I’m really funny about anything that is a little too Bible heavy. Again, just not my cup of tea. And although this was a sweet journey, it is incredibly obvious that this is a HUGE aspect of Demarcus’ life. It literally permeates everything in this story. And whilst I can see how a lot of people would find this incredibly uplifting, I just felt incredibly uncomfortable.

Because I did enjoy this, but also felt uncomfortable, I’m going to write a short review here. This was good and interesting. Definitely not too pushy with the belief. But also, not what I was expecting, anticipating and looking forward to reading.

<- Mao’s Last DancerThe Happiest Refugee ->

Image source: HarperCollins Australia

Lady Sings the Blues by Billie Holiday

Overview

Title: Lady Sings the Blues
Author: Billie Holiday
Rating Out of 5: 4 (Really good read!)
My Bookshelves: Biographies, Memoirs, Music, Race
Pace: Slow
Format: eBook, Novel
Year: 1956

Thoughts

Two words reading this: HOLY CRAP. I know next to nothing about blues and jazz. In both the best and worst ways possible. I mean, the holy crap meant that it was impossible for me to put this book down. In a bad way, it was just a horrible life for someone to live. And, all that much sadder to know that Holiday passed away only a few years after this book was first published.

I loved the style and tone of voice throughout this biography. Holiday is immediately relatable and totally foreign. She has such a distinct voice and refuses to shy away from the reality of the world and herself. In fact, there are some truly and deeply horrifying moments recounted in this, but it’s not done in a woes-me way.

This is a seriously dark biography. There are very few moments throughout that I would consider to be a bright moment. It was horrifyingly dark and, even a few days later, sitting here to write a review… I’m in awe of all of the feelings this inspired. And, the strength of a woman who was able to overcome unimaginable odds.

A seriously brilliant and intense biography. One that I will pick up again in the future to totally destroy my emotions all over again.

<- An Astronaut’s Guide to Life on EarthSurviving Year Zero ->

Image source: Amazon

Survival by Stuart Diver

Overview

Title: Survival: The Inspirational Story of the Thredbo Disaster’s Sole Survivor
Author: Stuart Diver
Rating Out of 5: 4 (Really good read!)
My Bookshelves: Australian authors, Australian history, Memoirs, Natural disaster
Pace: Slow
Format: eBook, Novel
Year: 1999

Thoughts

I’d never actually heard about Thredbo until recently. When I read Bad Ground. It might be a big moment of Australian history, but it’s not one that’s memorable from my recollection of local history. So when I did a little research, I was completely intrigued. And boy am I glad that I actually decided to buy this book.

The start of this book very much reads like a love letter to Sally. It wasn’t until around the 8th chapter when Stuart starts actually talking about the landside that I was able to concentrate and read this in a big hit. Before that, my heart just kept breaking and I had to keep putting this down to wipe away a tear.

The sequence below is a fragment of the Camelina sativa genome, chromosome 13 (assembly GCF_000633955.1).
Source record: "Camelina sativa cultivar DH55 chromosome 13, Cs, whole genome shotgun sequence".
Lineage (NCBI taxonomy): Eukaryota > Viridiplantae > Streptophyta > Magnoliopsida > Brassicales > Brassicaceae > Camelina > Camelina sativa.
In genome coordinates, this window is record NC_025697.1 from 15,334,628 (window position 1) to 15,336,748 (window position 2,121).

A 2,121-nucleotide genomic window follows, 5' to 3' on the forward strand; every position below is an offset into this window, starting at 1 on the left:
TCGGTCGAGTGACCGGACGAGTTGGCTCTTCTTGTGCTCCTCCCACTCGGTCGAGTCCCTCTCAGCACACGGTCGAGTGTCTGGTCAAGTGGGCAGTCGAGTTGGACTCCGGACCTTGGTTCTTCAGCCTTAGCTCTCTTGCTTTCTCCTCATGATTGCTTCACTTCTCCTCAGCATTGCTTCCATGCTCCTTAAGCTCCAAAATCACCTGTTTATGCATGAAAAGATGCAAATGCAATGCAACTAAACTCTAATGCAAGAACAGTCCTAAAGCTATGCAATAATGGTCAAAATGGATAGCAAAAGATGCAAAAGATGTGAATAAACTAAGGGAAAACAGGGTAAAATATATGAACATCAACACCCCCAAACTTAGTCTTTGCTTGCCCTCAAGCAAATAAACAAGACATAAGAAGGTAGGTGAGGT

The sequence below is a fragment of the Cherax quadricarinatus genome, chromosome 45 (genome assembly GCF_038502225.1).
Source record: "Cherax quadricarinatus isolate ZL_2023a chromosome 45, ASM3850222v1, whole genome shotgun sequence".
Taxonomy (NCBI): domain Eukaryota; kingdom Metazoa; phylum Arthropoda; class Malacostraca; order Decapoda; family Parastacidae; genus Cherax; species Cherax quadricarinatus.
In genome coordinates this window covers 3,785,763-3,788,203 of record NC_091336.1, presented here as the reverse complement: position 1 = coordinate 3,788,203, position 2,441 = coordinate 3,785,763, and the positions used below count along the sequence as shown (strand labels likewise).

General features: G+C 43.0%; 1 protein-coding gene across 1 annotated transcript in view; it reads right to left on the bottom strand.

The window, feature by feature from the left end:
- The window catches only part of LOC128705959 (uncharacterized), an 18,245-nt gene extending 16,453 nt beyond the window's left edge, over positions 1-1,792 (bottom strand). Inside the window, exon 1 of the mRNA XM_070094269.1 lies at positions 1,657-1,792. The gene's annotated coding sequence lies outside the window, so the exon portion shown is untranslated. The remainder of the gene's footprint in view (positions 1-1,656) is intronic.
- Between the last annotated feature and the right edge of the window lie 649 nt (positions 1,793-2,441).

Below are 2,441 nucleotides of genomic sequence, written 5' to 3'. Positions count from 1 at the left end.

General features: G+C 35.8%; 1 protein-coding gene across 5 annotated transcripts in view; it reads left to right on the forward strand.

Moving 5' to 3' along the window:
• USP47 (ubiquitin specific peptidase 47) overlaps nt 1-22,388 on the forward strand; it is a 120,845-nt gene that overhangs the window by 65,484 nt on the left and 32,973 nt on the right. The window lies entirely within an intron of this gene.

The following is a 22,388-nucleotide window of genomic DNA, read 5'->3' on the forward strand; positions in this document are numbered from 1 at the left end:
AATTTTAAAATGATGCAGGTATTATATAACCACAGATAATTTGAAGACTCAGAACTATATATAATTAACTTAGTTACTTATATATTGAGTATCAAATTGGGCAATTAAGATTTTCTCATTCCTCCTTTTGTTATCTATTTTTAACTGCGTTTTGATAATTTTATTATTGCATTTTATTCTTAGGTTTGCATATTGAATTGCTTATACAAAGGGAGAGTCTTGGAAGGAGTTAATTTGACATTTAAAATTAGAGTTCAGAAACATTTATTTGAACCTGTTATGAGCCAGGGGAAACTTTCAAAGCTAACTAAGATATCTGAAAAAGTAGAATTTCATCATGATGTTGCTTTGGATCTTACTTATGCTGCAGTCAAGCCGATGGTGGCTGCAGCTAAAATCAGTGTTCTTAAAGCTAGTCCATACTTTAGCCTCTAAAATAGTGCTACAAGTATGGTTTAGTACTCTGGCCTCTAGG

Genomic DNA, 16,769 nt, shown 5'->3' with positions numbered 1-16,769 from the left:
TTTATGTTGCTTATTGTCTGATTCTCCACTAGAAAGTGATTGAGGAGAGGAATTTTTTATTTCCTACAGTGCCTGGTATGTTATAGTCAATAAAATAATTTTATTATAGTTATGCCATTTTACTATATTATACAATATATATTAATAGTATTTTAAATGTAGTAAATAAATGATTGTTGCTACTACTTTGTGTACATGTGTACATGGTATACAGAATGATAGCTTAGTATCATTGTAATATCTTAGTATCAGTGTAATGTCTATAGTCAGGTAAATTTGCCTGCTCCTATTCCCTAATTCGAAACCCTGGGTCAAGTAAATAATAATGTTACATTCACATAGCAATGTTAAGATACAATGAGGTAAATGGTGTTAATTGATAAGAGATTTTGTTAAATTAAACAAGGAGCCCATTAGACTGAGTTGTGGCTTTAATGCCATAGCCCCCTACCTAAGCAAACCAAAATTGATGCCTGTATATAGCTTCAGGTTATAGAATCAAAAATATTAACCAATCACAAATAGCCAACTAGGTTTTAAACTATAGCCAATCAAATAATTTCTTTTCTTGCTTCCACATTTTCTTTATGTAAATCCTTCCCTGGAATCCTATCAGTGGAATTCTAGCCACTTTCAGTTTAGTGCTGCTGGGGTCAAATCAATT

I love how this book talks about Stuart’s point of view and experiences. But balanced with this is the factual account of what Australia and the rest of the rescuers were also witnessing and experiencing. It was a pretty stark and brutal reality. One that I’m honestly surprised didn’t give me nightmares. I don’t like small spaces, reading a memoir about being trapped underground for 65 hours… literally one of my worst nightmare. All I’d need is snakes to make it the worst thing ever…

Although my edition of this was on my kobo, it’s one that I want to add to my physical library. I love reading about Australian history and I think its important to keep adding to my knowledge and collection.

<- An Appetite for WonderVanilla Beans & Brodo ->

Image source: Pan Macmillan Australia

My Life with the Chimpanzees by Jane Goodall

Overview

Title: My Life with the Chimpanzees
Author: Jane Goodall
Rating Out of 5: 4 (Really good read!)
My Bookshelves: Conservation, Memoirs, Nature, Non-fiction,
Pace: Slow
Format: eBook, Novel
Year: 1988

Thoughts

I absolutely loved In the Shadow of Man. This wasn’t quite as good, but still, it was wonderful. I think, though, that anything by Jane Goodall will leave me feeling pretty damn happy. I mean, she’s a goddamn icon and an inspiring woman. My Life with Chimpanzees gives a much broader outline of Goodall’s personal history and a brief overview of her entire lifetime. Where In the Shadow of Man focused on the short time period in which Goodall started her work at Gombe, My Life with the Chimpanzees was a much broader overview of a whole lifetime.

This was a very simple read. The language in this novel was very accessible and obviously geared towards a younger audience. Each chapter covers a very large chunk of Goodall’s life and only gives a brief glimpse into each moment of her history and journey towards being the internationally recognised figure that she is. It makes for a quick and very easy read. But one that I will possibly try to sink my teeth into again in the future.

I enjoyed how the last three chapters of this novel really focus on the future of our planet. It’s not about Goodall’s own experiences like the rest of the novel, but rather about what she hopes for the future. It’s a bit of a cold dose of reality because there are so many things truly wrong with the world. But it’s also incredibly hopeful. A balance that is hit perfectly.

I thoroughly enjoyed this novel. It wasn’t as in depth as most of the memoirs that I’ve been reading, and it was definitely only a snapshot into the world of Gombe and Goodall. But it was also a great overview. And now I want to pick up even more Goodall books